I was told that, unfortunately, the wiring in newly built condos is done SOOO cheaply and in a shoddy way that i'm likely picking up all kinds of interference, not to mention experiencing power fluctuations. Further, I never had any buzzing coming out of my woofers at my former residence, then suddenly, out of the blue - buzzing out of the woofer cones at the new residence.

My tech said that these issues w/ my system could be the direct result of the power in my building, which is why he suggested essentially stabilizing the power flow by using a UPS. This was also suggested to me by a high level electrical engineer at my office building.

Regarding line conditioning, from what i've read, for the most part, line conditioning deadens the musical experience - and i'm trying to go in the other direction! What was suggested by both techies is that a UPS would be more effective...

At this point, i'm almost ready to bail on the system entirely and take up basket weaving, so i wouldn't have to worry about power, acoustics and setup.
It sounds to me like what you need is not a ups per se, but a power regenerator.

As was said earlier, some higher-end ups's will provide that function, by converting the incoming ac to dc, and then converting the dc to a clean 60Hz sine wave.

Something like the PS Audio Power Plant Premier will also do that, without providing the battery backup function. But a cheapo ups will not do that, as has been said, and also creates a risk of damaging your equipment if the ac drops out.

Also, I'm wondering if the buzzing might be due to a ground-loop issue, or to rfi pickup that is specific to your new location. Are you using the same interconnect cables as at your former location? If they are unbalanced (rca) cables, and if they are either significantly longer than the ones you had been using, or if they are a different make or model, that might have increased the likelihood of ground loop issues.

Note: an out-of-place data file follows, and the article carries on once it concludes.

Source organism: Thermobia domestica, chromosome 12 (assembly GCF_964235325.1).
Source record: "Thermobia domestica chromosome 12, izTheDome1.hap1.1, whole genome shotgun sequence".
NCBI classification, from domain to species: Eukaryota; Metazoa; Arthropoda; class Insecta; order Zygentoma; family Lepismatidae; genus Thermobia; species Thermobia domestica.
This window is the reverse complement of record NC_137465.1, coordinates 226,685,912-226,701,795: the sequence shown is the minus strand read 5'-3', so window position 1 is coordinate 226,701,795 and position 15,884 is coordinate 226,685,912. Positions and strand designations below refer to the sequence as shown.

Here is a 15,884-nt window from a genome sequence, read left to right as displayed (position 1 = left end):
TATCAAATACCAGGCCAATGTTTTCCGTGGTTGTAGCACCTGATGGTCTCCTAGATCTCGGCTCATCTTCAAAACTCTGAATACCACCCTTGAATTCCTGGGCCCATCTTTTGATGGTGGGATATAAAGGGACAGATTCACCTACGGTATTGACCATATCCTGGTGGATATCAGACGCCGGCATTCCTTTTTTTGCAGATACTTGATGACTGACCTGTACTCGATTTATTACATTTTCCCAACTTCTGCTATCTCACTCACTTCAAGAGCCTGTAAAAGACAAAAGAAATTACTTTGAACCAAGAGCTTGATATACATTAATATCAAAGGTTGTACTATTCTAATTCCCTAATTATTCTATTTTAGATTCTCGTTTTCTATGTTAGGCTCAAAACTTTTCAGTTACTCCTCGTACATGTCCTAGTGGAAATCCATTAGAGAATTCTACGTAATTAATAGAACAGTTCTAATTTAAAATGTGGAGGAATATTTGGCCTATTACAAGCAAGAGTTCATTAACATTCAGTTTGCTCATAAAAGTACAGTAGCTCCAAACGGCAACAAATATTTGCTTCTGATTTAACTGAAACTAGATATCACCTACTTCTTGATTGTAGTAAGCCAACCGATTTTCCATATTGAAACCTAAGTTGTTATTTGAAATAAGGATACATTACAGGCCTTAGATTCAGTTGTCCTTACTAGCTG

And if there are any nearby dimmer switches, try turning them off as they can introduce distortion on the power lines as well as rfi.

-- Al
Hi again, Al

No, no new cables... cables are routed cleanly... standard cable with rca ends... no dimmers...

yes, i was under the impression that both these people were talking about a power regenerator built into a ups (or that all ups' were power generators, more specifically).

I also make a point to turn off everything - even shut off my fridge at the fuse box - just to to get the best sound...which ends up still being mediocre at best anyway.

Are you sure the buzzing is not due to a ground loop issue? The way to check it is with a ground isolator plug adapter (isolates the third prong). Your condo electrical system may not be wired or grounded properly.
Tonywise -

funny you should mention that. I was sitting around, trying to 'enjoy' some tunes the other night..fiddled around w/ the wiring a bit...Turned the amp off for a few moments and when it was turned back on, the left channel began crackling. Upon touching the volume knob to turn it down, there was a static discharge that made the left channel cut back in.

I talked about this with both an audiophile friend and an electrician; the audiophile mentioned the possibility of ground look, so i'm going to go grab a cheater plug and check things out. Beyond that, the electrician suggested lack of grounding in the condo and offered to check it out for me.

Something is definitely amiss and, after all your comments and my further observations, it seems as though i was originally barking up the wrong tree.

This is definitely an exercise of my patience. At least I have something to work with at this point.
Is there a way to calculate or estimate an amplifiers consumption with the specs posted by the manufacturer about it? I'm looking for a number either @ idle or ballpark consumption when it has a load. The reason I ask is that I'm looking at a Vincent Audio SP-993 amplifier but I can't power consumption specs about it. I went onto Vincent's site and couldn't find anything either. Normally I just use my Kill-A-Watt but where the amp is I can't easily go there and measure it myself.

Thanks in advance.
Haven't read all the responses but a UPS shouldn't be run at over 60% capacity. Even that is generalized for SMPS, not linear power supplies.